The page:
Enfleurage is an old method of extracting fragrance essence from flowers or other botanicals using fat, usually beef tallow. A glass plate would have a layer of fat spread on it, then flower petals pressed into it, after which the fat is left for 1-3 days, then removed and cleaned, using an evaporating solvent, like alcohol. This technique was used for making perfumes, and was the preferred technique for extracting fragrance from delicate flowers like jasmine and tuberose.
So, if it worked for jasmine, would it work on lavender and butter? I took a thin slab of unsalted butter, buried it in lavender buds, covered the butter in plastic wrap, and left it in the fridge for 24 hours. Then removed it, and over the course of another 4 hours, let it come up to room temperature, scraped most of the buds off and definitely did not use any sort of solvent!
Now what to do with my lavender butter? It is a traditional French accompaniment to grilled meat, so that seemed like a good place to start. The meat flavor still seemed to need a bridge flavor between the lavender and the meat, so I chose thyme as the bridge. Think of layering the flavors like layers of perfume…. a base note (beef), a mid-range (thyme) and the top note (lavender). The thyme flavor is infused into the meat by burning the thyme branches into ash on top of the meat. There is a brasserie in Paris that does this, and the whole room smells of burnt thyme, it’s an intoxicating smell. Getting the thyme to burn is tricky. I dry the fresh branches in the oven; light a bunch of matches and work near a good exhaust system. If you light the thyme tableside, for dramatic effect, be prepared to set off the smoke alarm.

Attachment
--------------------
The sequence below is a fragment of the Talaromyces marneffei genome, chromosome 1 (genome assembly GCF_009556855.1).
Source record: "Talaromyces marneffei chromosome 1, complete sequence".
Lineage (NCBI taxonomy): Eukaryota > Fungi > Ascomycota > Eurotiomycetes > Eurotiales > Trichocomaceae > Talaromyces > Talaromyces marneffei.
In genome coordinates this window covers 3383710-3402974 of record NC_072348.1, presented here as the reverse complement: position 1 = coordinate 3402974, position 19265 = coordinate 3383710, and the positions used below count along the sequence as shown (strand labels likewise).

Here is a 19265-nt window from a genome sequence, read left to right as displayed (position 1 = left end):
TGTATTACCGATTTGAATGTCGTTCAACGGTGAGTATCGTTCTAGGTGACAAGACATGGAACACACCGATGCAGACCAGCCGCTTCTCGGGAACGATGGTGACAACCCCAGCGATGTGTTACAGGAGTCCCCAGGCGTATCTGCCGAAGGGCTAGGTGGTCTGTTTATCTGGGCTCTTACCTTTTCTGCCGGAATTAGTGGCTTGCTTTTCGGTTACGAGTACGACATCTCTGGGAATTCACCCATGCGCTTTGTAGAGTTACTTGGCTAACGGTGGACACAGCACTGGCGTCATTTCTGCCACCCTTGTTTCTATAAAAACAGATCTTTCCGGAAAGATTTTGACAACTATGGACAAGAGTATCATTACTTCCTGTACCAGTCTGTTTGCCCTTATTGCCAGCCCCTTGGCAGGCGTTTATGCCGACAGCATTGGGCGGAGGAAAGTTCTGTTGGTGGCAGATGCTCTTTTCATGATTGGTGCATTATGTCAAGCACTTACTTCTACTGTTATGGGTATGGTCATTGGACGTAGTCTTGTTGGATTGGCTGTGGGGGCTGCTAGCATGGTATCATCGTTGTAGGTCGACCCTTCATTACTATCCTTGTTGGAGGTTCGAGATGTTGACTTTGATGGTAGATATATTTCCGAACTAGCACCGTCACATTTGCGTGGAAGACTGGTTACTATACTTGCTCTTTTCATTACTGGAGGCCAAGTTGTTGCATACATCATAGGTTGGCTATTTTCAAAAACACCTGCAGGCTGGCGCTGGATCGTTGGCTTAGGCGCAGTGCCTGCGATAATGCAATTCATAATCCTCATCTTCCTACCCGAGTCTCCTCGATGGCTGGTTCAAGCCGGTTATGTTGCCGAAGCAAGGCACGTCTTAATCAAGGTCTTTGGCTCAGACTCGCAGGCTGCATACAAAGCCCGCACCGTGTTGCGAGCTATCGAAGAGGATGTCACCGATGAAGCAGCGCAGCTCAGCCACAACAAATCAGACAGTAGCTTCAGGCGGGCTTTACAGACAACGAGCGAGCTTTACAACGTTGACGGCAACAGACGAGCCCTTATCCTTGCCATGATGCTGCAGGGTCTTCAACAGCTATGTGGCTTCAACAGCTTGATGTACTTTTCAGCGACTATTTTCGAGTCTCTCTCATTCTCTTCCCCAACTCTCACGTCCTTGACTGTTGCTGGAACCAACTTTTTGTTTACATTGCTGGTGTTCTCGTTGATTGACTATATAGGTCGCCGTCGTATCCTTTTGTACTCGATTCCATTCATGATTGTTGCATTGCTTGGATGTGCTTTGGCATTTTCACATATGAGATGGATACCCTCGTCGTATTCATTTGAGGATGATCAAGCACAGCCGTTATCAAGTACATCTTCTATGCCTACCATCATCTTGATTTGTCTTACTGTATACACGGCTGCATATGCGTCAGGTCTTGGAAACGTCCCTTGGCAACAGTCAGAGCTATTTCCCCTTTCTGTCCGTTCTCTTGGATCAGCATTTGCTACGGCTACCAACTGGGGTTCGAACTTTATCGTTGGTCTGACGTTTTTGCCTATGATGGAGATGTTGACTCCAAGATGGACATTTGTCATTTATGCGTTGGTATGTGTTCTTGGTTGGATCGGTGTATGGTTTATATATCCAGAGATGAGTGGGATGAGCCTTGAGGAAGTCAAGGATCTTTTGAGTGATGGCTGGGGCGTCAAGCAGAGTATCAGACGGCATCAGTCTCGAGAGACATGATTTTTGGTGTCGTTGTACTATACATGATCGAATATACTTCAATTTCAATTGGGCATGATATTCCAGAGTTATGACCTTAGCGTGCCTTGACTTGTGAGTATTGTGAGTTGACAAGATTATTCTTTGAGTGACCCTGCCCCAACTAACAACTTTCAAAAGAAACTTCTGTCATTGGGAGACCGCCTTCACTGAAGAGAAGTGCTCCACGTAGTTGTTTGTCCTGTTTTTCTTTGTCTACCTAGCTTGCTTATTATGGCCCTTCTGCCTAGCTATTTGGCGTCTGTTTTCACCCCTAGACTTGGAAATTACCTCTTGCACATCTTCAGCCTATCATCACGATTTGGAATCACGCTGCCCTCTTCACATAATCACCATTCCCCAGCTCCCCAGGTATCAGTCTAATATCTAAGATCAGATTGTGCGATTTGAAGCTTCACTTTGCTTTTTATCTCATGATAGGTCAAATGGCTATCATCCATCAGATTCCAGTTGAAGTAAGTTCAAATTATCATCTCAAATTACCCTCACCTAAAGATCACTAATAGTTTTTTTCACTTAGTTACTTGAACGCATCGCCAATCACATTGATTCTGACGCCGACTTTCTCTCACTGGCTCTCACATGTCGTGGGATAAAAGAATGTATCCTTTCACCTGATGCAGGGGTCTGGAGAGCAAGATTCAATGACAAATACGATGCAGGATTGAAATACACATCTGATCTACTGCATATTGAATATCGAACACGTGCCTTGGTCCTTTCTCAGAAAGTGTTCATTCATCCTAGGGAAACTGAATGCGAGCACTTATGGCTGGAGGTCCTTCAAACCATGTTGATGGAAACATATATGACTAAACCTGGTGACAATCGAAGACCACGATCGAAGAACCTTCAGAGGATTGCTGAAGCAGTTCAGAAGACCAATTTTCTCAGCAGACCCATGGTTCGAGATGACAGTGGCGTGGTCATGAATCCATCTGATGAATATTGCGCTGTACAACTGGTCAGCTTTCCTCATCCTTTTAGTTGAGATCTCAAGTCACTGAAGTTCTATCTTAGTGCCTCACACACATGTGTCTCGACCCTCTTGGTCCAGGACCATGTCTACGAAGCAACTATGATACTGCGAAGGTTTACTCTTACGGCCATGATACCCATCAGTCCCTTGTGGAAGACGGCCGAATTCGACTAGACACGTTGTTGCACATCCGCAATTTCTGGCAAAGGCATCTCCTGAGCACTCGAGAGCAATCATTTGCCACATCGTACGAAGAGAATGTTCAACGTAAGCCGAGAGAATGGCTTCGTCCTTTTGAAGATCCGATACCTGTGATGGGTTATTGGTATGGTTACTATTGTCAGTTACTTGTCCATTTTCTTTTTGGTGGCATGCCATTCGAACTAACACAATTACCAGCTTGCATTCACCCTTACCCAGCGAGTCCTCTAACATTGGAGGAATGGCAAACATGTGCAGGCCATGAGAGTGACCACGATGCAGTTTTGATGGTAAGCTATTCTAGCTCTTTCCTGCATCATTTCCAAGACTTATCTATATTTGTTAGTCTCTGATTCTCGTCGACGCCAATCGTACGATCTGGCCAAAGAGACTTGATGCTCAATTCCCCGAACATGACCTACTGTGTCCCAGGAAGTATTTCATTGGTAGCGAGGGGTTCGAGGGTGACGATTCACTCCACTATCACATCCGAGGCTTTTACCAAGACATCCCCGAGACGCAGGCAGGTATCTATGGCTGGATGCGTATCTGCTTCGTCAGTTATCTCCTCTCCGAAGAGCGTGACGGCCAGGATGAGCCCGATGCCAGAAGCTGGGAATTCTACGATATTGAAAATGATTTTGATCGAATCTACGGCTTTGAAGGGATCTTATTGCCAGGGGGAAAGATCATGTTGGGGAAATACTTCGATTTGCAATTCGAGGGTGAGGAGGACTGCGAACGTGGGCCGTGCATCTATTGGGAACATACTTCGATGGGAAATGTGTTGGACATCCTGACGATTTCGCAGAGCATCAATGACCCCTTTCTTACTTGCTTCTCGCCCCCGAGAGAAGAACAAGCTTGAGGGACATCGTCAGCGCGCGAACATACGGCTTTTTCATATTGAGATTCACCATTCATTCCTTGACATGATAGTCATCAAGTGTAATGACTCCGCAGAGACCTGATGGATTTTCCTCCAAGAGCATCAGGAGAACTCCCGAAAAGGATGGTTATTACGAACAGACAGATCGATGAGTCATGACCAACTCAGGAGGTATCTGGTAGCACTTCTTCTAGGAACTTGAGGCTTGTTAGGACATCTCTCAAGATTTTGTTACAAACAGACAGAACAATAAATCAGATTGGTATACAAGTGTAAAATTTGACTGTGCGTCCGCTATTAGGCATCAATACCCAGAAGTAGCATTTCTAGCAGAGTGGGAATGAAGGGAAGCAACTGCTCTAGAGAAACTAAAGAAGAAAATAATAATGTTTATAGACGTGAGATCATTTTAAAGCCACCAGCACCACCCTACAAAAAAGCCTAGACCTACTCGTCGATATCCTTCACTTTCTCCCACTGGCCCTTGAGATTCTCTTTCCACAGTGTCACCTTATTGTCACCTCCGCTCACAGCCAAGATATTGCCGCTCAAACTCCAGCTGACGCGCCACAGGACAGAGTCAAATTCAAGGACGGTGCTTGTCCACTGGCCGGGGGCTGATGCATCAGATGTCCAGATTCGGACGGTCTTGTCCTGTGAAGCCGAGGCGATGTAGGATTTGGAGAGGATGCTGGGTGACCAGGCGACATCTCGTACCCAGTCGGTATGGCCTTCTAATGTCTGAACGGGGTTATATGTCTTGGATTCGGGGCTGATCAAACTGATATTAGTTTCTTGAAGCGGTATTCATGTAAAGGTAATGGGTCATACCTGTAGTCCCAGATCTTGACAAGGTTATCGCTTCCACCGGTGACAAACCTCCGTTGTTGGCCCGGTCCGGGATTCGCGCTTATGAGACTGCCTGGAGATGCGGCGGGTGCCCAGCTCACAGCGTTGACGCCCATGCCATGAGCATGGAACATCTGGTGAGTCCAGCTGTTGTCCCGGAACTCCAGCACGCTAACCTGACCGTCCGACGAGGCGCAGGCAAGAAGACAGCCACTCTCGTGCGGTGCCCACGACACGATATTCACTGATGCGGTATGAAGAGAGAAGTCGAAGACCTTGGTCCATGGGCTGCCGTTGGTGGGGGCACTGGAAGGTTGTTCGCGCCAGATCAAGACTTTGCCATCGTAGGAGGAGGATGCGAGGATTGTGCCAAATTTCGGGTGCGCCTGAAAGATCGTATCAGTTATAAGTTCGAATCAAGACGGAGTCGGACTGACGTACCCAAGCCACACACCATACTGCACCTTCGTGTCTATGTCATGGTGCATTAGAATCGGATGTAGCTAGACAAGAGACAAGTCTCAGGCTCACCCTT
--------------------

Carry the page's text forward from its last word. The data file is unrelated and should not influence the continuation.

Then I wanted to see what would happen when acid was brought into the flavor mix, and we tried white asparagus with lime and lavender butter. The asparagus was steamed in water that had a few slices of lime in it, then fresh lime juice and a knob of lavender butter was added right before serving.
The meat was good, but the lavender flavor was a bit lost, it almost seemed too close in flavor to the thyme to create that bridge. The asparagus, on the other hand, was gorgeous. The lime added a brightness and lift to the lavender and it was the perfect foil for the white asparagus.
I think this is an interesting technique, and I can’t wait to try it again, when I’m in Italy and I can go outside and just pluck some fresh lavender. What else? Basil butter, anchovy butter… the advantage of course, is that you don’t wind up with little green particles or fishie bits in your teeth.